March

President's OpEd: scholarships develop future leaders

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It didn’t take long for pundits and politicians alike to pounce on Pennsylvania Gov. Tom Corbett after he unveiled his state budget earlier this month. Many in the media and blogosphere immediately began declaring winners and losers, drawing lines in the sand to support party affiliations and partisan positions.    

Naturally, those of us who are educators have concerns about some of the Governor’s proposals, even as we acknowledge the economic pressures facing state government and the related need to fund important competing priorities such as programs supporting the poor. Yet regardless of political preferences, we are hoping for wide-ranging consensus to back the proposed $25 million Ready to Succeed Scholarships (RTSS) initiative designed for middle-income students.  

RTSS dollars are intended to help middle-income families whose students are taking on the most debt for a postsecondary education regardless of whether they are attending public or private institutions. The merit-based aid initiative would provide $2,000 scholarships to students from families who earn up to $110,000 to help pay for two or four-year college degrees.

Students would be eligible to use these grants at the Pennsylvania college or university of their choice, including state-system universities, community colleges, private colleges and universities or for-profit schools. This philosophy is an important corrective to funding formulas that privilege some sectors of higher education over others. This state funding would “follow the student” not the school! Students would have freedom to select a school that best suits their interests and needs in Pennsylvania where hopefully they will remain after graduation to contribute to our economy and their local community.

Gov. Corbett’s RTSS plan is especially welcome for universities deeply committed to serving students from their own backyard as well as those from the wider region. It would also be an effective complement to the Reading Collegiate Scholars Program (RCSP) launched this January by Alvernia University in partnership with the Olivet Boys & Girls Club. Through the program, high school students living in Reading and active as Olivet members will receive four years of “college readiness” support so they can set their sights on enrolling, attending and graduating from the college of their choice.

The RCSP’s high school scholars—many of whom are first-generation students from economically disadvantaged backgrounds—will receive tutoring, mentoring and other support from Alvernia faculty and staff. Specially trained student-fellows from the university’s Holleran Center for Community Engagement, Olivet staff and community volunteers will also play important roles. Students will be encouraged to explore a range of collegiate options and receive help to navigate the often intimidating admissions and financial aid processes.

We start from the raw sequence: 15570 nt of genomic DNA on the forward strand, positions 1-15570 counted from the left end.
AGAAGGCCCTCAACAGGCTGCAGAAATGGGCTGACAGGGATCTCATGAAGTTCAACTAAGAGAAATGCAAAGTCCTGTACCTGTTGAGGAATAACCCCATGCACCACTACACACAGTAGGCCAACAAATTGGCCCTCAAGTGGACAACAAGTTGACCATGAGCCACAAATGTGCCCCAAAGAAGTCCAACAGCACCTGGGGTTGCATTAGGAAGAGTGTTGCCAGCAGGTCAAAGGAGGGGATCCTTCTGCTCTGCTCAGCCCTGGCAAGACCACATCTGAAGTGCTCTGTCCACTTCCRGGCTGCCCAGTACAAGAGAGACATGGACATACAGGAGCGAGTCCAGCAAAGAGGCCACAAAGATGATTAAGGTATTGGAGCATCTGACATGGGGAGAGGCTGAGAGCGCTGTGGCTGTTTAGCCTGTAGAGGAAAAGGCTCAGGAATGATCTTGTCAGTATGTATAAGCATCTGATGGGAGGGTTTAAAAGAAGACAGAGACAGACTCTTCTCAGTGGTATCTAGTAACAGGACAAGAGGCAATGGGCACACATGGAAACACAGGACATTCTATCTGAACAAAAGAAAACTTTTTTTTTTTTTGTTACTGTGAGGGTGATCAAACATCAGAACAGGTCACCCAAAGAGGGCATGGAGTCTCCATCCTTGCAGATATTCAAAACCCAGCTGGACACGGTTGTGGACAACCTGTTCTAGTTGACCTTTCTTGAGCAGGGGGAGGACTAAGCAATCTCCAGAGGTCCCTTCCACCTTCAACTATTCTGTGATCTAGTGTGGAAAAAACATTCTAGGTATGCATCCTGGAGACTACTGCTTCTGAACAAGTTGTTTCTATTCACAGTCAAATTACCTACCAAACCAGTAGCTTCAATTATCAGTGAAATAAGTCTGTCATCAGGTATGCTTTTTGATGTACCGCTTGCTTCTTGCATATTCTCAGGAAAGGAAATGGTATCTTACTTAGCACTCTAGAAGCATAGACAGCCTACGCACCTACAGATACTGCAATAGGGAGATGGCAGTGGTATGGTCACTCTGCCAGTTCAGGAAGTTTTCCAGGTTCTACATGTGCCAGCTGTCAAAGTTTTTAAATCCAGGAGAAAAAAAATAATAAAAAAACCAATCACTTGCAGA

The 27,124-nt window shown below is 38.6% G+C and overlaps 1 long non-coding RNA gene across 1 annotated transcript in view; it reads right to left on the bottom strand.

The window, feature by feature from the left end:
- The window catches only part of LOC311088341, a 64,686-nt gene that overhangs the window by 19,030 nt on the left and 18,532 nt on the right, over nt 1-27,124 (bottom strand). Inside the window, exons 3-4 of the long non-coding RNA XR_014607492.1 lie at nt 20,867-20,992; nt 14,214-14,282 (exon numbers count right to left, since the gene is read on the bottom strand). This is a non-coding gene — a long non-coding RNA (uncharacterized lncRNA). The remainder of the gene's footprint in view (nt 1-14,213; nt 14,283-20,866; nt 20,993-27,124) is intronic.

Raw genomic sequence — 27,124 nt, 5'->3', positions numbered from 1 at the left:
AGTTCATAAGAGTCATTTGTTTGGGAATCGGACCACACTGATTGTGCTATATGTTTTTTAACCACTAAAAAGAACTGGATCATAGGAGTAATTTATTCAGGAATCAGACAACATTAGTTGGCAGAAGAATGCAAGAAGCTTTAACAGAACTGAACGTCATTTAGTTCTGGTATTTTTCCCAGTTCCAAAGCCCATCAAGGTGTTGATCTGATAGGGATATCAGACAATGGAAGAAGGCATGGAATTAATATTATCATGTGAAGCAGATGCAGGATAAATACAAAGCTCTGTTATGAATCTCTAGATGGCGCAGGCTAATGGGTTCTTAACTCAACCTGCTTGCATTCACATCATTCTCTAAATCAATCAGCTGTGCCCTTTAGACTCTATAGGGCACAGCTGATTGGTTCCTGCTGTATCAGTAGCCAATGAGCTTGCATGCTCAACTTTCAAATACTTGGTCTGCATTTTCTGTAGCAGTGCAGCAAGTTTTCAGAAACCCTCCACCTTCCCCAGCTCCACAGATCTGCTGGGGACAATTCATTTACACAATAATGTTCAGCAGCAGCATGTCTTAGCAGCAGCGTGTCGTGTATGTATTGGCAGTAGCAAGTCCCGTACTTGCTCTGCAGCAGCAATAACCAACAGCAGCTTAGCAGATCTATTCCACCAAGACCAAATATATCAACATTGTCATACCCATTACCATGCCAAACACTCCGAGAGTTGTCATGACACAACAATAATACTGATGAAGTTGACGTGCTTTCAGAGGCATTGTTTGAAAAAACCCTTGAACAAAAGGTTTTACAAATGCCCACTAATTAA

For our part, Alvernia will begin this spring to award up to seven full-scholarships to these young adults. Over time we expect to provide up to 20 such awards annually, with support from generous individuals and organizations. Students will also have the option, under a recent dual admission agreement, of first attending Reading Area Community College before attending Alvernia. Each year the cohort of Alvernia scholars will benefit from customized leadership programs, internships with local companies and professional as well as faculty mentors, coordinated by our O’Pake Institute for Ethics, Leadership and Public Service. 

Students of all economic and cultural backgrounds deserve the opportunity—with hard work and high motivation—to explore a range of appealing college options. For those with limited financial resources, federal and state funding programs are essential. Financial support is also crucial from generous donors who believe in the value of education and who, in many cases, benefited themselves from scholarships. And at a time when relatively affluent students have ample options for higher education, private universities must be places of opportunity for low and middle-income students. 

Yet students need more than money. Programs linking education, business and community organizations are essential if college education is to transform lives and enable communities to re-energize local economies and improve their quality of life. We should seek nothing less than to make Reading a national model for cities seeking to enhance access to and success in higher education. 

Our greatest natural resources are today’s students and tomorrow’s citizens and community leaders. Initiatives like the Reading Collegiate Scholars Program and the Governor’s new RTSS scholarship program are steps in the right direction for our Commonwealth and our community.

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